Jim Dey: Settling makes good dollars, sense

Jim Dey: Settling makes good dollars, sense

The University of Illinois settled the Steven Salaita lawsuit a few weeks ago, paying the would-be professor $875,000 to go away.

Of that amount, $600,000 was for Salaita, the onetime English professor at Virginia Tech who was slated to join the UI's American Indian Studies faculty until word of his ill-advised tweets came to the attention of university higher-ups.

The other $275,000 was for Salaita's lawyers. That's not exactly chump change, but it's nothing compared with the $1.3 million the UI's lawyers charged for their overpriced services.

The UI defended the Salaita settlement on the grounds that it would be substantially cheaper than going to trial, spending more millions on their lawyers and taking a chance on losing.

Measured strictly by dollars and sense, the decision was a no-brainer.

So look for a similar outcome in the case of a group of former members of the UI women's basketball team who filed a federal lawsuit against coaches and administrators over what they allege was the abuse they suffered while members of the team.

Officially, the lawsuit still is in its preliminary stages.

Naperville lawyer Terry Ekl, who is representing the players, said the UI has filed a motion to dismiss the litigation. He is preparing a response to the motion to dismiss that is "not due until the end of January."

That leaves plenty of time between now and then for Ekl and UI lawyers to hammer out an agreement that avoids months, or years, of costly litigation.

Ekl wouldn't publicly confirm that he and UI lawyers are trying to work out a settlement. But he did say that's what "good lawyers" would do.

Ekl's track record demonstrates that he's a good lawyer. Given what the UI is paying for legal representation, they presumably have good lawyers, too.

Besides, President Tim Killeen and interim Chancellor Barbara Wilson want to clear the deck of problems that cause negative publicity, and this is one of them.

In other litigation...

Speaking of Ekl, he's also involved in a high-profile lawsuit in Chicago alleging that former Northwestern University journalism Professor David Protess framed an innocent man for murder to help spring a guilty man who had become the poster boy for death penalty opponents.

The case drew front-page coverage in Chicago and spawned a documentary that described how Protess, who had the reputation as a crusading journalism professor who helped to free the wrongfully convicted, framed Alstory Simon.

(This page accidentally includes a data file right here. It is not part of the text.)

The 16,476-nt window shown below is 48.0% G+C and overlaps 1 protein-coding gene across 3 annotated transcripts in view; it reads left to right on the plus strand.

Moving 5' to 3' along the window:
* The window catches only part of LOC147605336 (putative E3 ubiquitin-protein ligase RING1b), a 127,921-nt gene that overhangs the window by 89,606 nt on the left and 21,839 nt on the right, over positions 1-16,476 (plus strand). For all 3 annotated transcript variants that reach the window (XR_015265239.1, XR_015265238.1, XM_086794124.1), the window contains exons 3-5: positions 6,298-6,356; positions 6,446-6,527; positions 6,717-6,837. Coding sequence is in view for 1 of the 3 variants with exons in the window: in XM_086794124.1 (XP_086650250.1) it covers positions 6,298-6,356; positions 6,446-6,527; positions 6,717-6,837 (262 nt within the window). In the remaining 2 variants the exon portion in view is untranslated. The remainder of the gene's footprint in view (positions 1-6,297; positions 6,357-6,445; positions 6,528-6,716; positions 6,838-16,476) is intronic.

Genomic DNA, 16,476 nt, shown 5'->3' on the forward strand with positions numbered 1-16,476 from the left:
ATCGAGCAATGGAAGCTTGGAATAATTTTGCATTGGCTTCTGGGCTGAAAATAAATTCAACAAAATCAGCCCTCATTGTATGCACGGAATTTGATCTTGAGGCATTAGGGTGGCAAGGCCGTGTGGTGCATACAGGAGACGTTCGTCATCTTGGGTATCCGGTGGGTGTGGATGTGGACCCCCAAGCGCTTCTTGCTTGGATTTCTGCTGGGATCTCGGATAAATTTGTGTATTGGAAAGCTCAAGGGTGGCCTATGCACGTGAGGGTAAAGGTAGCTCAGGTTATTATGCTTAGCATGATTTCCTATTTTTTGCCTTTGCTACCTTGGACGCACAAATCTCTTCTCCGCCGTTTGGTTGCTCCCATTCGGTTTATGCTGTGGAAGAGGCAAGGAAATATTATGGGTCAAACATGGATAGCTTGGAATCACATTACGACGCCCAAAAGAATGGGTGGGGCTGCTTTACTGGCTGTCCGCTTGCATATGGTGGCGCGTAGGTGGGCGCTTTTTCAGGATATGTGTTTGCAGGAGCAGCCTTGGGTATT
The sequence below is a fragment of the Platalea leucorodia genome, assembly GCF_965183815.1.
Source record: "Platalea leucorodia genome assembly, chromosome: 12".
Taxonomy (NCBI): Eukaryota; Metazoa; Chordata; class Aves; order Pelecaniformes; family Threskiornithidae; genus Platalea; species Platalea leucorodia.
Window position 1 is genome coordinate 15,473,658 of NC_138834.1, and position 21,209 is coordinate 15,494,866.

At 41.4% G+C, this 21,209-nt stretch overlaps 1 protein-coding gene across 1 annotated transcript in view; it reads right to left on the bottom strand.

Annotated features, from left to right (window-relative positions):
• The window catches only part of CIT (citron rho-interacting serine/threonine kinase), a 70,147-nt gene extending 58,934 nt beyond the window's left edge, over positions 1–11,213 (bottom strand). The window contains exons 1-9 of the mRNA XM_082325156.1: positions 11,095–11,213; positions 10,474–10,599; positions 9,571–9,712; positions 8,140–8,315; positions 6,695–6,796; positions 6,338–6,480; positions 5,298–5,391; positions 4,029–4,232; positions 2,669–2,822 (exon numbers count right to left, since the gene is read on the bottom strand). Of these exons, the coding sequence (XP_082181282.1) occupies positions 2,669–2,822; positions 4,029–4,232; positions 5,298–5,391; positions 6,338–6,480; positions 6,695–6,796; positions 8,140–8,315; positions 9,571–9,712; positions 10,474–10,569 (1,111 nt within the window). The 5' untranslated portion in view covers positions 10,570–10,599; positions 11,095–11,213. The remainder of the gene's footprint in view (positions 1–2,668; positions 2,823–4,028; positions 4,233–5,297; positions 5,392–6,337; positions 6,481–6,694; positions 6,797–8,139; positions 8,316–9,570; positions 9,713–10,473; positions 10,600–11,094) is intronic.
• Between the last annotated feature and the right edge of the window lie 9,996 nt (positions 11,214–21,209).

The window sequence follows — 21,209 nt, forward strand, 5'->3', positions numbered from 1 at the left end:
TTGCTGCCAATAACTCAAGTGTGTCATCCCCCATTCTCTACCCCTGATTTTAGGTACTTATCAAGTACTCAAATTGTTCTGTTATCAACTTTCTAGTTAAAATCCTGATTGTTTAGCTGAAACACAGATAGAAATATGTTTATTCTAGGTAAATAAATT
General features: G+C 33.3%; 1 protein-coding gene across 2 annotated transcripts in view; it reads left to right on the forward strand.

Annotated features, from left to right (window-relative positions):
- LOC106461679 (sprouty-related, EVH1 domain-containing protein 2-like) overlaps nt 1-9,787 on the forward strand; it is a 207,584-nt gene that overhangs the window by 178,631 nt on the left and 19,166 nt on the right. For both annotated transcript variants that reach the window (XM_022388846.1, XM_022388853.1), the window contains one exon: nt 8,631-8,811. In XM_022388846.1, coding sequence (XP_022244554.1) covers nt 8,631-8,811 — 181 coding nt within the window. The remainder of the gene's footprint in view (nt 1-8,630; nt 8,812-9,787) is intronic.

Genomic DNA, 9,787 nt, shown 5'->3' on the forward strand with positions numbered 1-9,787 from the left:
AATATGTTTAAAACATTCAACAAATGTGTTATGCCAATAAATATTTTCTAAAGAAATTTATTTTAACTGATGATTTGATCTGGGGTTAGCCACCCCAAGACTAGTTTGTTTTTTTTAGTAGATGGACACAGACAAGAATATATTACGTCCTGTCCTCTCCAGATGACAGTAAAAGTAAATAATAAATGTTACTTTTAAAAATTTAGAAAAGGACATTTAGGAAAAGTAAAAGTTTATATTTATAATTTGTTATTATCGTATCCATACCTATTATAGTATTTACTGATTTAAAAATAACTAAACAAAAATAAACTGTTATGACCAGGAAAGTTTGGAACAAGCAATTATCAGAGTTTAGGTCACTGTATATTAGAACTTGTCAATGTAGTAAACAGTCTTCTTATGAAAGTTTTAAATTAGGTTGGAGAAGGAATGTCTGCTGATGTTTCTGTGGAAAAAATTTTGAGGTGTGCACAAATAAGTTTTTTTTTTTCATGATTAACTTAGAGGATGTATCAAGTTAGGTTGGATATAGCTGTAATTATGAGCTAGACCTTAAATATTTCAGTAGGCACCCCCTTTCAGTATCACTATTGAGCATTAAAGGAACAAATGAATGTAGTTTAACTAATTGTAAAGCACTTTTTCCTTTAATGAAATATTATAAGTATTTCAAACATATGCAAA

The 65-year-old Simon served 15 years in prison before he was freed, that decision coming after Cook County State's Attorney Anita Alvarez concluded there were serious improprieties in his prosecution.

Prior to Simon being charged in the case, career criminal Anthony Porter was convicted of murder for killing two people and sentenced to death.

The Porter case helped persuade former Gov. George Ryan to commute the sentences of everyone on death row. In 2011, the General Assembly repealed Illinois' death penalty statute.

Ekl's lawsuit names a number of defendants, including Professor Protess's deep-pocketed former employer, Northwestern University.

He's alleging malicious prosecution of Simon by Protess & Co., a fairly novel claim given that private citizens are rarely sued for malicious prosecution.

But the facts of this case are unique, and Ekl said "there is case law that supports our position."

Lawyers for the defendants have filed a motion to dismiss, and the issue has been fully briefed by both sides. Ekl estimates a ruling will take "maybe three months."

Jim Dey, a member of The News-Gazette staff, can be reached by email at jdey@news-gazette.com or at 217-351-5369.

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Sid Saltfork wrote on December 17, 2015 at 1:12 pm

Add the possibility that e-mails, and other non-public communication might come to the surface.  Settle all outstanding lawsuits now so nothing leaks out.  Now is the time to clear the decks, and start all over.  Otherwise, the citizens of the state may become aware of how the university operates.

andrewscheinman wrote on December 17, 2015 at 2:12 pm

As I recall the university spent at least 100K to argue that the Salaita FOIA filings for 10,000 emails shouldn't go forward because the public interest in those emails was "no more than the interest in the Kardashians," or some such lawyer-induced brilliant argument.

As I recall from FOIA law, the loser in a FOIA suit has to pay the winner's legal fees, so that would mean UI not only paid the 100K to its own lawyers but also the costs for Salaita's Chicago counsel in that FOIA suit, that's NOT the Center for Constitutional Rights (CCR), but rather Loevy and Loevy, so more $$$$$$ for UIUC to pay.

As far as that 1.2M UIUC spent on its own lawyers, query how much went to pursuing the INTERNAL ethics investigation by those expensive Chicago lawyers when they had to investigate Wise's hiding/shredding emails.  That wasn't $ wasted on the Salaita case -- that was $ wasted on Wise and co.'s hideous malfeasance.

Oh, but she didn't know you had to produce personal emails.  And yet when you go through the old emails there are plenty that expressly say that all emails regarding university business are subject to FOIA.

Good thing that Wise has moved on to developing curriculum for doctors ... it's not as if THEY have high standards of ethics to uphold?